“For the moment we don’t fight for data, we ... fight to make sure that the country has enough capacity to tackle and properly respond to the disease.”— Marc Schakal, Yemen deputy operations manager, Médecins Sans Frontières
WHO and the wider U.N. system has been working to advise and inform authorities on case declaration and reporting, he said, but noted that the decision to declare or announce cases “rests with a country's leaders according to International Health Regulations.”
“There are many factors at play here, and we are ramping up our community engagement and awareness activities — in the absence of resources one of our top public health measures for mitigating this is PREVENTION — our existing resources are not enough to clinically respond to the impact this virus will have on the population,” he said.
Data issues amid the pandemic are not limited to Yemen and have been reported in many countries. This means the focus is now on helping the country tackle the crisis, MSF’s Schakal said.
“The lack of data is a general concern in many countries where there are outbreaks, and it is difficult to have reliable data because it depends on the incentive and the motivation they have to collect the data,” he said.
“So for the moment we don’t fight for data, we ... fight to make sure that the country has enough capacity to tackle and properly respond to the disease,” he said.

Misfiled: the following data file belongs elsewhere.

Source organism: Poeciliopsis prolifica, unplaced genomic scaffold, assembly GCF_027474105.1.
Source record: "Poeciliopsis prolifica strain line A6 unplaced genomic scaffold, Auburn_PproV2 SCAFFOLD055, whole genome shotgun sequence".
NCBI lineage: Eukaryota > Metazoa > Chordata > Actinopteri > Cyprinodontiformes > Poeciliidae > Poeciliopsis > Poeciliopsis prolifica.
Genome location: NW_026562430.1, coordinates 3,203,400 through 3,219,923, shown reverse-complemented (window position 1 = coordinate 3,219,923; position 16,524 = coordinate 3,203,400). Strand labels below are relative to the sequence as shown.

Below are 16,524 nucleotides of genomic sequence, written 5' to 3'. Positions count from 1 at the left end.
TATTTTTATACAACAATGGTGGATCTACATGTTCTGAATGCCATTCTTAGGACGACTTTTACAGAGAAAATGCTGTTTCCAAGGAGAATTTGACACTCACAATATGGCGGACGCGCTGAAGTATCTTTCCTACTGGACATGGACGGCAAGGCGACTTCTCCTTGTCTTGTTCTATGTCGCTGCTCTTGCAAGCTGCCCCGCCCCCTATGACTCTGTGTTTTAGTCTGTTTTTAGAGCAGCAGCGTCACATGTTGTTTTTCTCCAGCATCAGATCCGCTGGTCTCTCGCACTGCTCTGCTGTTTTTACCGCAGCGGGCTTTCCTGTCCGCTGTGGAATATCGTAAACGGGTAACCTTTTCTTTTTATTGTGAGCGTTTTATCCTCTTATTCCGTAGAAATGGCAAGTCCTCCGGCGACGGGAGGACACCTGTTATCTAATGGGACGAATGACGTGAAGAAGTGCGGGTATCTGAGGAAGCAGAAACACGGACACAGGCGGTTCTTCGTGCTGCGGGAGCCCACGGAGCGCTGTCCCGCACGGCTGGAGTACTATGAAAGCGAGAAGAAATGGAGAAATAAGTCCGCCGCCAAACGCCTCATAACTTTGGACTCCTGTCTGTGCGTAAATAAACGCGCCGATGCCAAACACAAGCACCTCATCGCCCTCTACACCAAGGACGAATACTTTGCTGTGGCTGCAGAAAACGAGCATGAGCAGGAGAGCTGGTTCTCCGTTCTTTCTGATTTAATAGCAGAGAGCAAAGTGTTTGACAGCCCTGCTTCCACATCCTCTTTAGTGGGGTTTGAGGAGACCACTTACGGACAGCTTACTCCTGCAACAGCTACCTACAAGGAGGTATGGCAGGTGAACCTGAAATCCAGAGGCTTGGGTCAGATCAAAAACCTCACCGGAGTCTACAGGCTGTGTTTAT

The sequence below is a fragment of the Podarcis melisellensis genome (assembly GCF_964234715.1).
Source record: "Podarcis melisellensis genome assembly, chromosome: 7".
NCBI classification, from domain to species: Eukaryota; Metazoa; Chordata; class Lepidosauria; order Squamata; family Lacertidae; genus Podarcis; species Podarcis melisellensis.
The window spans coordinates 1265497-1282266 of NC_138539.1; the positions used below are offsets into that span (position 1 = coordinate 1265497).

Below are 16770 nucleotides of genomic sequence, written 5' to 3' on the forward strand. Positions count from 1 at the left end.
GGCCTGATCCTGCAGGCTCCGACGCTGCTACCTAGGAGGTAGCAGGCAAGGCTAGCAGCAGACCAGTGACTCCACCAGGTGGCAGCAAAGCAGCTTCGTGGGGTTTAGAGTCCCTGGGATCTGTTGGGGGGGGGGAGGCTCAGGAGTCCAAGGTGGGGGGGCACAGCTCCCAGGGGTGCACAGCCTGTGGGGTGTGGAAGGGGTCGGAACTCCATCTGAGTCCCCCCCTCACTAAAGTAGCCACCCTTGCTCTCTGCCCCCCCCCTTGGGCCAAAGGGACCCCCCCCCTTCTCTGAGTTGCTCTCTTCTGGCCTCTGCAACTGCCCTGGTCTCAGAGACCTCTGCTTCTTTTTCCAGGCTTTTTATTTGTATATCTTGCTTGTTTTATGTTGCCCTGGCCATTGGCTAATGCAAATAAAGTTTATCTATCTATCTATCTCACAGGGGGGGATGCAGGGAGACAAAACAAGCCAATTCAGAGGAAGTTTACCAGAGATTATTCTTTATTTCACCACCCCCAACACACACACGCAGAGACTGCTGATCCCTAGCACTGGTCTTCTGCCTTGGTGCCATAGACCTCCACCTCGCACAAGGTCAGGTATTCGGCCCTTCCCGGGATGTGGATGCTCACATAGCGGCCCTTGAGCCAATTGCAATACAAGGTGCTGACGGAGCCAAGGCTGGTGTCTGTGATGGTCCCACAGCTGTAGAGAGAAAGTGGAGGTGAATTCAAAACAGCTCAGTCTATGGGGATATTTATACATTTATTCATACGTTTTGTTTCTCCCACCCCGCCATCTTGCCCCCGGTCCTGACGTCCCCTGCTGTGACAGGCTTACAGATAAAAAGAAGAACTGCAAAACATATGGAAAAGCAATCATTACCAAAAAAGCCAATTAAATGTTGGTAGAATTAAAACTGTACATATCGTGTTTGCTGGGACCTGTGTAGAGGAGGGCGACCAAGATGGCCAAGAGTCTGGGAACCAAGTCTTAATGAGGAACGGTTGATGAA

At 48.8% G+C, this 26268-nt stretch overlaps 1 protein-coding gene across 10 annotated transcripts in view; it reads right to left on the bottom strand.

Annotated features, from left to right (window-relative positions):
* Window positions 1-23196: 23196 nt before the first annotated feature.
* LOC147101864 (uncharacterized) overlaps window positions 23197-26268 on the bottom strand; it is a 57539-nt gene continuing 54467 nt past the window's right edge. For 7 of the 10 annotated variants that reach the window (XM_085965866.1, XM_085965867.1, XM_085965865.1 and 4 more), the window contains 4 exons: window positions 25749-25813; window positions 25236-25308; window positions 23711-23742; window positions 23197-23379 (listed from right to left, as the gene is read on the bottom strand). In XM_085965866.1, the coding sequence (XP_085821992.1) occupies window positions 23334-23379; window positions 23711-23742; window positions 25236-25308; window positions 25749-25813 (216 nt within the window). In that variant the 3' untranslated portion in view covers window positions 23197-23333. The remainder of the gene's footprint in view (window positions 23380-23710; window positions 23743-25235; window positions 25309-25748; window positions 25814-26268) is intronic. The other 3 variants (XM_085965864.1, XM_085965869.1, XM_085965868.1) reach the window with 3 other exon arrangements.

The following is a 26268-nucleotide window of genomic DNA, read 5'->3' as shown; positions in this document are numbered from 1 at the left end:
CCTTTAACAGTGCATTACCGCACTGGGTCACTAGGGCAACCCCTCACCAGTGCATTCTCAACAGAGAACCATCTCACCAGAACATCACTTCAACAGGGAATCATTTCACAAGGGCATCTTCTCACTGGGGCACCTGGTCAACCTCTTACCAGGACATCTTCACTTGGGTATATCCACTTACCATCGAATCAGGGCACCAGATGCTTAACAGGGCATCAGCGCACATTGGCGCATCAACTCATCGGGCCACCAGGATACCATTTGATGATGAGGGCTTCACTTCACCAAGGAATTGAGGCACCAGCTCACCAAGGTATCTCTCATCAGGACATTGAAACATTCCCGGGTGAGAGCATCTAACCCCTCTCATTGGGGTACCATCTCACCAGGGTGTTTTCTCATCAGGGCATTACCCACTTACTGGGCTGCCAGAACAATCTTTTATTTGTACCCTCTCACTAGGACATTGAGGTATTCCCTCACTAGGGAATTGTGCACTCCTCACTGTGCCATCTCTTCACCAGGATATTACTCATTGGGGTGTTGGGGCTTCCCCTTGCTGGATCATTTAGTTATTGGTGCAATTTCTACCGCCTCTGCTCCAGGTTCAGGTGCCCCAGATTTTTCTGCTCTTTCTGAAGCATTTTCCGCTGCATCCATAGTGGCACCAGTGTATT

Funding cuts impact response
Apart from testing, aid groups said there is also limited personal protective equipment for health workers. This is putting off some health workers from coming to the hospitals, out of fear of being infected while treating suspected COVID-19 patients, impacting case management capacity.
They are also calling for increased supply of essential medical supplies. At MSF’s treatment center, a major concern is the limited supply of oxygen.
“Oxygen therapy is working and is saving lives, [but] some patients arrive late and … it’s a medical and technical challenge to have a proper oxygen,” said Schakal, warning that a slight drop in oxygen supply could “really affect the life of patients.”
There are other hospitals available that can admit patients, but Schakal said: “It’s a question of capacity.”
“There are hospitals in Aden that are big enough, with staff trained. But they need resources, technical support, supplies. If we can scale up the resources available, we have a chance [to set up another] center that could help us and ease the burden on us,” he said, adding that financial support could help incentivize health workers to come and maintain other essential health services in hospitals.
MSF pays the salaries of its staff at the center, the majority of whom are local health workers. But Schakal explained that if the ministry of health would like to open another similar facility, it will need additional financial support from the international community.
And that is a crucial point.
For years, WHO and other international organizations have stepped in to provide financial incentives to health workers, as Yemeni authorities have been unable to pay health workers on a regular basis. Now, that resource is expected to decline, with WHO itself facing funding constraints, phasing out the payments in the coming months. Earlier this month, U.S. funding cuts led WHO to eliminate its incentivization program for 10,000 health care workers in the country.